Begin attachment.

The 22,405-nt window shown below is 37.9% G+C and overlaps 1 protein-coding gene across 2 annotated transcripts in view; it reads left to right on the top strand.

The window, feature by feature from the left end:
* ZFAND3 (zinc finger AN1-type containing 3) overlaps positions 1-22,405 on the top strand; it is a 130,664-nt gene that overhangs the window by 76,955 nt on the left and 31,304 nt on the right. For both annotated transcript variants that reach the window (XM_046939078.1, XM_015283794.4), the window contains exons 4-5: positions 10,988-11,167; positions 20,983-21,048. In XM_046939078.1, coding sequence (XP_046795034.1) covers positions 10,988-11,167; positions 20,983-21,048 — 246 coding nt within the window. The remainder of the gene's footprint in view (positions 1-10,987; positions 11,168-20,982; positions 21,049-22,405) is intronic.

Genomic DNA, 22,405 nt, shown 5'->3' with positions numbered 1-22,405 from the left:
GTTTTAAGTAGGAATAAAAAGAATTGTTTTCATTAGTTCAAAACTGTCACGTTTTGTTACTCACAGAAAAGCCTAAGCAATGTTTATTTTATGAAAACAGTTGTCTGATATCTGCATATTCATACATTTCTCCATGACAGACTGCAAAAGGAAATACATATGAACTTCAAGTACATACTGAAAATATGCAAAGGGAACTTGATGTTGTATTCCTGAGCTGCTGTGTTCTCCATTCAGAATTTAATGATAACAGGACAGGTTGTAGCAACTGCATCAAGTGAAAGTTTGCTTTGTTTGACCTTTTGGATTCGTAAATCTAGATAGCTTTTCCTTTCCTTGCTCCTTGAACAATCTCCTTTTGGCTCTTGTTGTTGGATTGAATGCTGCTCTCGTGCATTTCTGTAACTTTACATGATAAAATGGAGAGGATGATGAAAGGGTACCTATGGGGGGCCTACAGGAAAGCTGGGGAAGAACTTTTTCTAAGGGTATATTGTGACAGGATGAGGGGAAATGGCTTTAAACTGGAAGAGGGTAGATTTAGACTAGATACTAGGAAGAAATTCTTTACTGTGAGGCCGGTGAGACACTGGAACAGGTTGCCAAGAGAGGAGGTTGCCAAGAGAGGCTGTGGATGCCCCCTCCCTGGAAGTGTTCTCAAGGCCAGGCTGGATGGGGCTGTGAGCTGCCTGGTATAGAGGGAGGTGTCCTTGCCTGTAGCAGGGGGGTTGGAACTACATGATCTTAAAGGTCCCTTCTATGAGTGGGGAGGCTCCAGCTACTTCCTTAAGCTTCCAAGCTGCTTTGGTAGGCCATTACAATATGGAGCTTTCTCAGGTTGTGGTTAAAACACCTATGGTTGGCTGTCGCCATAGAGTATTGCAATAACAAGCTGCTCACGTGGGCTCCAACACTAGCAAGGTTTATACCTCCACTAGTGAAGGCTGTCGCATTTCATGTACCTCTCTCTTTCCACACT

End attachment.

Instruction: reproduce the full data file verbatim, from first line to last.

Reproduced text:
The 22,405-nt window shown below is 37.9% G+C and overlaps 1 protein-coding gene across 2 annotated transcripts in view; it reads left to right on the top strand.

The window, feature by feature from the left end:
* ZFAND3 (zinc finger AN1-type containing 3) overlaps positions 1-22,405 on the top strand; it is a 130,664-nt gene that overhangs the window by 76,955 nt on the left and 31,304 nt on the right. For both annotated transcript variants that reach the window (XM_046939078.1, XM_015283794.4), the window contains exons 4-5: positions 10,988-11,167; positions 20,983-21,048. In XM_046939078.1, coding sequence (XP_046795034.1) covers positions 10,988-11,167; positions 20,983-21,048 — 246 coding nt within the window. The remainder of the gene's footprint in view (positions 1-10,987; positions 11,168-20,982; positions 21,049-22,405) is intronic.

Genomic DNA, 22,405 nt, shown 5'->3' with positions numbered 1-22,405 from the left:
GTTTTAAGTAGGAATAAAAAGAATTGTTTTCATTAGTTCAAAACTGTCACGTTTTGTTACTCACAGAAAAGCCTAAGCAATGTTTATTTTATGAAAACAGTTGTCTGATATCTGCATATTCATACATTTCTCCATGACAGACTGCAAAAGGAAATACATATGAACTTCAAGTACATACTGAAAATATGCAAAGGGAACTTGATGTTGTATTCCTGAGCTGCTGTGTTCTCCATTCAGAATTTAATGATAACAGGACAGGTTGTAGCAACTGCATCAAGTGAAAGTTTGCTTTGTTTGACCTTTTGGATTCGTAAATCTAGATAGCTTTTCCTTTCCTTGCTCCTTGAACAATCTCCTTTTGGCTCTTGTTGTTGGATTGAATGCTGCTCTCGTGCATTTCTGTAACTTTACATGATAAAATGGAGAGGATGATGAAAGGGTACCTATGGGGGGCCTACAGGAAAGCTGGGGAAGAACTTTTTCTAAGGGTATATTGTGACAGGATGAGGGGAAATGGCTTTAAACTGGAAGAGGGTAGATTTAGACTAGATACTAGGAAGAAATTCTTTACTGTGAGGCCGGTGAGACACTGGAACAGGTTGCCAAGAGAGGAGGTTGCCAAGAGAGGCTGTGGATGCCCCCTCCCTGGAAGTGTTCTCAAGGCCAGGCTGGATGGGGCTGTGAGCTGCCTGGTATAGAGGGAGGTGTCCTTGCCTGTAGCAGGGGGGTTGGAACTACATGATCTTAAAGGTCCCTTCTATGAGTGGGGAGGCTCCAGCTACTTCCTTAAGCTTCCAAGCTGCTTTGGTAGGCCATTACAATATGGAGCTTTCTCAGGTTGTGGTTAAAACACCTATGGTTGGCTGTCGCCATAGAGTATTGCAATAACAAGCTGCTCACGTGGGCTCCAACACTAGCAAGGTTTATACCTCCACTAGTGAAGGCTGTCGCATTTCATGTACCTCTCTCTTTCCACACT